2019 HotSci at STScI

Wed 14 Aug 2019

Space Telescope Science Institute (STScI)
3700 San Martin Drive
Baltimore, MD 21218


2:45 PM - 4:00 PM

Contact Information:

Have questions? Please contact Martha Devaud.


Featuring Patrick Ogle on A Break in the Tully-Fisher Relation and Cosmic Mass Limit for Spiral Galaxies and Annalisa Calamida on A Stellar Halo Surrounding Omega Cen.


All talks are held on Wednesdays in the STScI John N. Bahcall Auditorium at 3:00 p.m. preceded by refreshments at 2:45 p.m.

Name: Patrick Ogle 
Title: A Break in the Tully-Fisher Relation and Cosmic Mass Limit for Spiral Galaxies
Abstract: Super spiral galaxies are the most massive, giant spiral galaxies in the local universe, at redshift z<0.3. I measured H-alpha rotation curves for 16 super spiral galaxies with SALT and found unprecedented rotation velocities up to 570 km/s, indicating very massive dark matter halos. Super spirals break from the baryonic Tully-Fisher relation established for less massive galaxies, with baryonic masses that are much smaller than what that relation predicts. They appear to obey a stellar mass limit of 6E11 Msun, set by the critical mass for shocks at the virial radius of their dark matter halos. Once they hit that limit, they can no longer efficiently accrete cold gas. The existence of a cosmic mass limit for galaxies also has important implications for the formation and evolution of giant elliptical galaxies at the centers of massive galaxy clusters, and puts the final nail in the coffin of the Modified Newtonian Gravity (MOND) theory.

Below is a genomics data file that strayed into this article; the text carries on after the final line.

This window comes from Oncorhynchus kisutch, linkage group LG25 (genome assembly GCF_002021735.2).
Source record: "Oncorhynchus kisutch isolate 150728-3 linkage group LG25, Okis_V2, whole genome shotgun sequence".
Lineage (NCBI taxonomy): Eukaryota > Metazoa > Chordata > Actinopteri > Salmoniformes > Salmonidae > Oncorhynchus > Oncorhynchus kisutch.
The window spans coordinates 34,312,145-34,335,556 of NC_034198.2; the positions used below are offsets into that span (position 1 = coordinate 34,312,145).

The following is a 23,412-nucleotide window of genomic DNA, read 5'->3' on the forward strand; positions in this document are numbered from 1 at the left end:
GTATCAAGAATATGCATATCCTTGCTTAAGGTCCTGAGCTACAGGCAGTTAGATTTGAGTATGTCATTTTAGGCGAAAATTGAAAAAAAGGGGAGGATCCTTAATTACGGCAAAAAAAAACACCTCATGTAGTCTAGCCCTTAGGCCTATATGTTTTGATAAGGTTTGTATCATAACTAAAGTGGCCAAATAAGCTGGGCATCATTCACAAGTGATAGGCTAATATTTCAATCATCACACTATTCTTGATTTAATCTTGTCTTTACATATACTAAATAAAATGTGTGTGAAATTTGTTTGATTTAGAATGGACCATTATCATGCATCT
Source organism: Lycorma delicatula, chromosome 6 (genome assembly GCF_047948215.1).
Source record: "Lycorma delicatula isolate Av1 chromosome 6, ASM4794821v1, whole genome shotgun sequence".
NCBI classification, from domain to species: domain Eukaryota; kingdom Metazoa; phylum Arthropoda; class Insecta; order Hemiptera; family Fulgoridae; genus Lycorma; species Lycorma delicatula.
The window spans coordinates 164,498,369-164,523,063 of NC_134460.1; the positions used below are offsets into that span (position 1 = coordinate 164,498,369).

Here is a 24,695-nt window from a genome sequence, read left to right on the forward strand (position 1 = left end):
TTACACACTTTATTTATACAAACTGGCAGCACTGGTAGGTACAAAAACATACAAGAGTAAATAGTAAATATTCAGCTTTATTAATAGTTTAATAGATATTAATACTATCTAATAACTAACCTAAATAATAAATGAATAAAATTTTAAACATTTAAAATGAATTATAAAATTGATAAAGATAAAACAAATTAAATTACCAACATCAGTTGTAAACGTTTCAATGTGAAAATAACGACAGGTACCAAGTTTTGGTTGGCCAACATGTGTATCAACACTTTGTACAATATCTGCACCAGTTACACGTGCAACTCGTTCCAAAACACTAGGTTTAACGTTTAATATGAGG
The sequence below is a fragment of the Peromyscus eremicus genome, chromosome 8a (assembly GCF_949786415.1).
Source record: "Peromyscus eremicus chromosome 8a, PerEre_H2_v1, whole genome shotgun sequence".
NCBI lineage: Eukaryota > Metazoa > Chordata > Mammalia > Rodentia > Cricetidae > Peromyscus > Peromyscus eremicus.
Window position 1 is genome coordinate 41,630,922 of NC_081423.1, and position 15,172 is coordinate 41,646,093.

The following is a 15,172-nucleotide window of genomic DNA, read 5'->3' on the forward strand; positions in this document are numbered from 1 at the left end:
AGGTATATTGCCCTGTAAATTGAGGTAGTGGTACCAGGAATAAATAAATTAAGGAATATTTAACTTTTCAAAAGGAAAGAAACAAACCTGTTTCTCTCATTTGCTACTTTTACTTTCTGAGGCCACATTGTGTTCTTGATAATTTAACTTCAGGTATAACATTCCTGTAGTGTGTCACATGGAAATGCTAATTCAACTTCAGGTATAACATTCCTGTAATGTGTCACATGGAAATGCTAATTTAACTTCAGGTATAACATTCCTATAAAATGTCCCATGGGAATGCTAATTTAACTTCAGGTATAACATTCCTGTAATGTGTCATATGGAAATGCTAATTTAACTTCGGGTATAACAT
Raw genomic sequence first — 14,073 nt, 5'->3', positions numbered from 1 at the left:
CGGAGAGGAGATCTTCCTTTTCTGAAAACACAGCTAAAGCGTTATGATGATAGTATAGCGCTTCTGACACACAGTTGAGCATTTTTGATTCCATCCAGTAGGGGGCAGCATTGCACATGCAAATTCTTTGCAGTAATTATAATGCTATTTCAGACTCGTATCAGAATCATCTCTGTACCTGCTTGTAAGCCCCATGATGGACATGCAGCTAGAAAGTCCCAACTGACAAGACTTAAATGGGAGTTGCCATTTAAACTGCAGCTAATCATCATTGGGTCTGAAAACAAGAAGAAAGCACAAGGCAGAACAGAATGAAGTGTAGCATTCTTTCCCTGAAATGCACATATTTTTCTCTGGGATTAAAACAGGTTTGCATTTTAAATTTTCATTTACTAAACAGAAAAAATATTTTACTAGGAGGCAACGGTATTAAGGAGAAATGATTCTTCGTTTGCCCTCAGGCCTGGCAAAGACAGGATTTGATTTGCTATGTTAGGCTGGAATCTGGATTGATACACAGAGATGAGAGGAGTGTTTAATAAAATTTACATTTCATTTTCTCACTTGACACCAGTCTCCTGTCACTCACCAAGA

Name: Annalisa Calamida
Title: A Stellar Halo Surrounding Omega Cen
Abstract: I will present results from a catalog of ~1.8 million Omega Cen member stars derived from DECam photometry covering a field of view of ~5x5 degrees across the cluster and HST data for the innermost regions.  The unprecedented accuracy of DECam photometry, the depth and field coverage, combined with HST data for the cluster core, allowed me for the first time to derive the global stellar density profile of Omega Cen based on star counts of red-giant and main-sequence stars from 1 to ~140 arcminutes. The King and Wilson models fail to reproduce the outermost shape of Omega Cen density profile suggesting that the interaction with the Galactic tidal field and the presence of potential escaper (extra-tidal) stars need to be taken into account to explain the observations. The best fit of Omega Cen density profile is found with the SPES models which include potential escaper stars, confirming the presence of a stellar halo around the cluster.